This week’s Torah Portion is Noach. We learn that Noah had to build a massive ark (aka a really BIG boat) because the floods were coming. Two of every animal (one male, one female) had to make it onto the boat, otherwise there would be no more of that animal in the world — the story goes that that’s why we don’t have unicorns today. Pretend you are Noah or his wife and you are making a list of animals. Put what the animal is called in the right blank. To check your answers, visit scroll to the bottom of this page.

1) Male Cat ______
2) Female Cat ______

3) Male Deer ______
4) Female Deer _______

5) Male Fox______
6) Female Fox _______

7) Male Goat _______
8) Female Goat ______

9) Male Horse ______
10) Female Horse ________

11) Male Sheep _____
12) Female Sheep _______

13) Male Swan _____
14) Female Swan _____

Words to choose from:

a) Billy, b) Buck, c) Cob, d) Doe, e) Dog, f) Ewe, g) Mare, h) Nanny, I) Pen, j) Queen, k) Ram, l) Stallion, m) Tom, n) Vixen

Kein v’ Lo:

Ghosts

This section of the page is a way for you as kids to sound off about an issue. While some Jews do not participate in Halloween because of its Christian and pagan origins, at this time of year it’s hard to ignore that there are a lot of monsters, witches and pumpkins all over town. This month’s Kein v’ Lo looks at ghosts and spirits and examines whether we believe in such things.

The Kein Side:

  • It is believed that the souls of our loved ones continue to watch over us after they have died. This is why sometimes if you go to the home of someone who has died, you can still feel his or her presence.
  • If ghosts and evil spirits weren’t real, then why would some people be so superstitious about protecting themselves from the “evil eye” by wearing a hamsah (amulet), saying “kein ayin hora” or breaking a glass at a wedding to scare off evil spirits?

The Lo Side:

  • When people say they “see” a ghost, that cannot be. It is the soul that is supposed to remain, so there is nothing to see. Basically, ghost sightings have never been proven.
  • Science disputes the existence of ghosts. They are not the spirits of the dead, but traces that have been left behind because of really strong emotional connections.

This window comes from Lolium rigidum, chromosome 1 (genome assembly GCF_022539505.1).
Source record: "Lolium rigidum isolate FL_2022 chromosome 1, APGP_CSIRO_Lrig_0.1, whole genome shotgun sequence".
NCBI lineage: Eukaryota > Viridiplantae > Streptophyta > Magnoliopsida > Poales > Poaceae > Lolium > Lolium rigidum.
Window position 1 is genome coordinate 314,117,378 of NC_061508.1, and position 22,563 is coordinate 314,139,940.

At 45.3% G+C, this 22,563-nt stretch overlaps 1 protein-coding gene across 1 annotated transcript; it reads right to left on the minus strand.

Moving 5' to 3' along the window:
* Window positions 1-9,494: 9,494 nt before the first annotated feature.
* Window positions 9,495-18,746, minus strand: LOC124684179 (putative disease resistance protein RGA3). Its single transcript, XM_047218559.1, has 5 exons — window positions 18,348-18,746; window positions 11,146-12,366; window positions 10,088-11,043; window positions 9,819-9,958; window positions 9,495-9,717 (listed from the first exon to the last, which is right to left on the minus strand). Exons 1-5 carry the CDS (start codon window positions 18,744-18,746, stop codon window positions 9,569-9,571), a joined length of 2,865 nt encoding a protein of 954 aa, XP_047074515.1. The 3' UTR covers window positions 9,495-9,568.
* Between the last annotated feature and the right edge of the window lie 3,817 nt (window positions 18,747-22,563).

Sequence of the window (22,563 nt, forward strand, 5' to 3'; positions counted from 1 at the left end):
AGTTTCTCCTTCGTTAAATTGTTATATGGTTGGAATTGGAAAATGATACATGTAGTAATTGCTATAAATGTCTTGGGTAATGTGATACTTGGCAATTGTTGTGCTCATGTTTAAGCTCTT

Discuss your opinions in your classroom or around your dining table with your family. We aren’t saying which is right and which is wrong. We want to know what you think. Send your thoughts to Kids@jewishjournal.com with Kein v’Lo in the subject line.

Answers:

1m, 2j, 3b, 4d, 5e, 6n, 7a, 8h, 9l, 10g, 11k, 12f, 13c, 14i

Have Ark, Will Travel


Rabbi Abner Weiss is looking through the closet that holds his shul. There are two Torah scrolls lying face up on shelves, the gold mechitza curtains are hung against the wall and the mini-weekday ark is facing the closet door.

"’Have ark will travel’ — that’s our motto," Weiss said, and quoted the verse that is used in the Shabbat liturgy when the Torah scroll is removed from the ark in the synagogue: "Vayehi binsoah aron" (and behold the ark was traveling).

Westwood Village Synagogue (WVS) stores its accoutrements in the closet, because there is no permanent place to display them. This small but growing Orthodox congregation currently has its home in the auditorium of the University Religious Conference building at UCLA, a room that is also used for other religious services and folkloric dancing.

But while the ark, mechitza, et al are wheeled out and put away before and after every service, it hasn’t stopped the congregation from feeling that it does have permanence — perhaps not of place but definitely of spirit.

"It’s so much more than a synagogue to me," said Michelle Heilpern, a past president of the congregation and a current member. "I really discovered a family there."

The "family" that Heilpern is referring to is made up of 60 member units, up from 40 the year before. The growth of the congregation, Heilpern said, is due in large part to Weiss’ rabbinate.

"[Weiss has] a natural appeal," Heilpern said. "He has an incredible Torah knowledge, and he inspires us to do all these wonderful things. When you have a spiritual leader, it creates a synergy and an energy that leads you to grow."

A few years ago, Weiss left Beth Jacob Congregation, where he had been rabbi for 15 years, to assume a position in London, reviving the rabbinical school at the London School of Jewish Studies. Weiss was unable to raise sufficient funds in London to keep the school going, so he left the post and returned to Los Angeles in retirement from the rabbinate.

He settled in Westwood and joined WVS as a lay person. But after less than a year, the 10-year-old congregation prevailed on him to be their rabbi, after Rabbi Ben Gottlieb left.

Weiss accepted the part-time position. The shul, whose membership primarily consisted of UCLA professors and doctors, started attracting more locals who were drawn to its nonjudgmental ambience.